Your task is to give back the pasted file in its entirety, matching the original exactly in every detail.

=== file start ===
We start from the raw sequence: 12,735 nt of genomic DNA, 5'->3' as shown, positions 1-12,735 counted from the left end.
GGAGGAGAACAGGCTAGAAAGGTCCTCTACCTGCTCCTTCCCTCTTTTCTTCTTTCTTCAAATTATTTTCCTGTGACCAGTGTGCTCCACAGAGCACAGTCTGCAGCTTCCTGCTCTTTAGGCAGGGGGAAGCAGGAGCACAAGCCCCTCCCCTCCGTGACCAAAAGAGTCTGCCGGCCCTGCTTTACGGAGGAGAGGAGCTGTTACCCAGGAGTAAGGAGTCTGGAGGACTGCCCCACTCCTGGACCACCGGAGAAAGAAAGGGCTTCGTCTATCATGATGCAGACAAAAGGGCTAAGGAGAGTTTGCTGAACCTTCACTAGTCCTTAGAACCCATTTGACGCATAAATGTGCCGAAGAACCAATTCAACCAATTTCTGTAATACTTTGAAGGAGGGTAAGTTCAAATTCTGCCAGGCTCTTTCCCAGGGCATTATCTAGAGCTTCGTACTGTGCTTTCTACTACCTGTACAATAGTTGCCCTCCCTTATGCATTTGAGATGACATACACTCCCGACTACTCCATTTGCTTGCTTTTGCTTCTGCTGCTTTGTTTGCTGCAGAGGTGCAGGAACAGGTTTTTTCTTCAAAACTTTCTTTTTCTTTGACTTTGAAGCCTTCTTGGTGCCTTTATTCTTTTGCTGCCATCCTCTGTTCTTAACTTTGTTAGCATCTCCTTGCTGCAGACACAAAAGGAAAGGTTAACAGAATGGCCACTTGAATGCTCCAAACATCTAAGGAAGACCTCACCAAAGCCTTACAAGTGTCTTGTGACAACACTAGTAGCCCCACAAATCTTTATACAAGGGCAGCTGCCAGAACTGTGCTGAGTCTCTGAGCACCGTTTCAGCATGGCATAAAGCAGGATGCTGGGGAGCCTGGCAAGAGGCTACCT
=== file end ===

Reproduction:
We start from the raw sequence: 12,735 nt of genomic DNA, 5'->3' as shown, positions 1-12,735 counted from the left end.
GGAGGAGAACAGGCTAGAAAGGTCCTCTACCTGCTCCTTCCCTCTTTTCTTCTTTCTTCAAATTATTTTCCTGTGACCAGTGTGCTCCACAGAGCACAGTCTGCAGCTTCCTGCTCTTTAGGCAGGGGGAAGCAGGAGCACAAGCCCCTCCCCTCCGTGACCAAAAGAGTCTGCCGGCCCTGCTTTACGGAGGAGAGGAGCTGTTACCCAGGAGTAAGGAGTCTGGAGGACTGCCCCACTCCTGGACCACCGGAGAAAGAAAGGGCTTCGTCTATCATGATGCAGACAAAAGGGCTAAGGAGAGTTTGCTGAACCTTCACTAGTCCTTAGAACCCATTTGACGCATAAATGTGCCGAAGAACCAATTCAACCAATTTCTGTAATACTTTGAAGGAGGGTAAGTTCAAATTCTGCCAGGCTCTTTCCCAGGGCATTATCTAGAGCTTCGTACTGTGCTTTCTACTACCTGTACAATAGTTGCCCTCCCTTATGCATTTGAGATGACATACACTCCCGACTACTCCATTTGCTTGCTTTTGCTTCTGCTGCTTTGTTTGCTGCAGAGGTGCAGGAACAGGTTTTTTCTTCAAAACTTTCTTTTTCTTTGACTTTGAAGCCTTCTTGGTGCCTTTATTCTTTTGCTGCCATCCTCTGTTCTTAACTTTGTTAGCATCTCCTTGCTGCAGACACAAAAGGAAAGGTTAACAGAATGGCCACTTGAATGCTCCAAACATCTAAGGAAGACCTCACCAAAGCCTTACAAGTGTCTTGTGACAACACTAGTAGCCCCACAAATCTTTATACAAGGGCAGCTGCCAGAACTGTGCTGAGTCTCTGAGCACCGTTTCAGCATGGCATAAAGCAGGATGCTGGGGAGCCTGGCAAGAGGCTACCT